Dr. Rob Dillon, Coordinator

Thursday, October 6, 2005

Bellamya (Cipangopaludina) News

Editor’s Note – This essay was subsequently published as: Dillon, R.T., Jr. (2019d)  Bellamya ranching in North Carolina. Pp 7 - 9 in The Freshwater Gastropods of North America Volume 4, essays on Ecology and Biogeography.  FWGNA Press, Charleston.

Many of you will be familiar with the large invasive viviparid gastropods Bellamya (or Cipangopaludina) chinensis and B. japonica. Here in the U.S. one commonly sees Bellamya sold as a specialty item for the purposes of cleaning or clarifying the water in ornamental lilly ponds. The snail has been widely introduced into the wild - our colleague Jay Cordeiro has been monitoring their spread for several years. But the appearance of Bellamya is not generally greeted with the same alarm that accompanies the discovery of large ampullariid snails such as we discussed in August and September just past, primarily because Bellamya does not apparently eat living macrophytes. From a human standpoint, its introduction seems largely benign.

Below are three little news items involving American populations of Bellamya, the first personally collected, the second and third passed along from Jay Cordeiro and Rick Fox, respectively. All fall under the general heading of, "If the good Lord gives you lemons, make lemonade." Enjoy!

Bellamya Ranching in North Carolina
While on a field trip last month I was not surprised to discover large and apparently healthy populations of B. japonica in High Rock Lake and Tuckertown Reservoir, both impoundments of the Yadkin/Pee Dee River system in central NC. There were previous records from Lake Hickory of the Catawba River system next door, as well as several ponds and smaller populations scattered around the state. I would characterize High Rock and Tuckertown as "highly disturbed" environments, built in the 1920s by Alcoa for hydroelectric purposes and currently supporting a lot of recreational use, although such venues do not appeal to me personally (Photo below).

In any case, I had just finished making collections on High Rock at a very popular boat ramp east of Salisbury when I was approached by two state game wardens. They had lots of questions, and once we got beyond the usual "Who the heck are you and what the heck are you doing here?" our conversation turned to "these large snails." They related an interesting story.

Apparently one night in the not too distant past, their suspicions were aroused by a large band of fishermen seining or netting on the lake under cover of darkness. They and other officers swooped down on the nocturnal fisherman only to discover all their nets and coolers filled with "these large snails." The fishermen were Laotian, of Hmong descent. Since North Carolina does not apparently have any laws regulating the harvest of snails, the Laotian fishermen were allowed to continue.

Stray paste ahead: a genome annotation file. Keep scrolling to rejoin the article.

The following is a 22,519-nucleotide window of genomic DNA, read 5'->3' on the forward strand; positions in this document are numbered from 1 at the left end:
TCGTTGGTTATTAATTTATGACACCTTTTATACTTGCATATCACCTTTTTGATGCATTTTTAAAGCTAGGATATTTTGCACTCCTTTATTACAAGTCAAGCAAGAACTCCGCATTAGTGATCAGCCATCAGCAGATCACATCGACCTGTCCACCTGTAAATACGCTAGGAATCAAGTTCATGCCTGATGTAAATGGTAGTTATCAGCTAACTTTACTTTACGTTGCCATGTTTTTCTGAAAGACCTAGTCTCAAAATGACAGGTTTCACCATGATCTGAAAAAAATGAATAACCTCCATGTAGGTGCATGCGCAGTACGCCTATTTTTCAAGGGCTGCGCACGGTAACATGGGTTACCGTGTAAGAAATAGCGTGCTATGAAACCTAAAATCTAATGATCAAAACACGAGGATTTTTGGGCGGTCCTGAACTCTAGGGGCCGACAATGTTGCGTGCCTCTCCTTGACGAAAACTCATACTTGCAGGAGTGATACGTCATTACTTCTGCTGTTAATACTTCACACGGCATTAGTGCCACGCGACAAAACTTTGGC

I personally speculate that the Laotians may have previously "seeded" Bellamya into High Rock and Tuckertown Reservoirs. This may represent a previously unrecognized mechanism for the spread of Bellamya in the US. Of course, very few of us approve (in principle) of artificially spreading exotic organisms. But "snail ranching" to feed (perhaps impoverished?) people from what is otherwise an underutilized and already disturbed environment doesn't seem like much of a sin. If the good Lord gives you lemons...

Bellamya Roundup in Massachusetts
Our good friend Jay Cordeiro is calling for volunteers to hand-collect Bellamya from Johnson's Pond in Groveland, Massachusetts next Saturday, October 15. His (very cute!) PDF flier is available for download from the FWGNA web site [here]. Any of you in that part of the world are encouraged to contact Ms. Susan Park before October 10 for more details.

Jay is considering a mark-recapture study aimed at estimating the current size of the Bellamya population in Johnson's Pond, to be repeated over the next several years, in an effort to measure the effect of his roundup project. If he also launches a second mark-recapture survey in a nearby pond left undisturbed, he should be able to gather data on the regulation of population size in aquatic invertebrates of general importance. Looks interesting!

Jay tells me he plans to "euthanize" his Bellamya harvest. Any Laotian folks up in your part of the world, Jay? How about "boil?"

Bellamya as a Model for Invertebrate Anatomy
My thanks (and a tip of the hat!) go to Rick Fox of Lander University up in Greenwood, South Carolina. Rick has developed a truly impressive investigation for his Invertebrate Zoology laboratory featuring the dissection of Bellamya, and made his detailed notes and instructions available through Invertebrate Anatomy Online. The site is best viewed with MS Explorer - some of his 19 cleanly-drafted figures don't display with Netscape.

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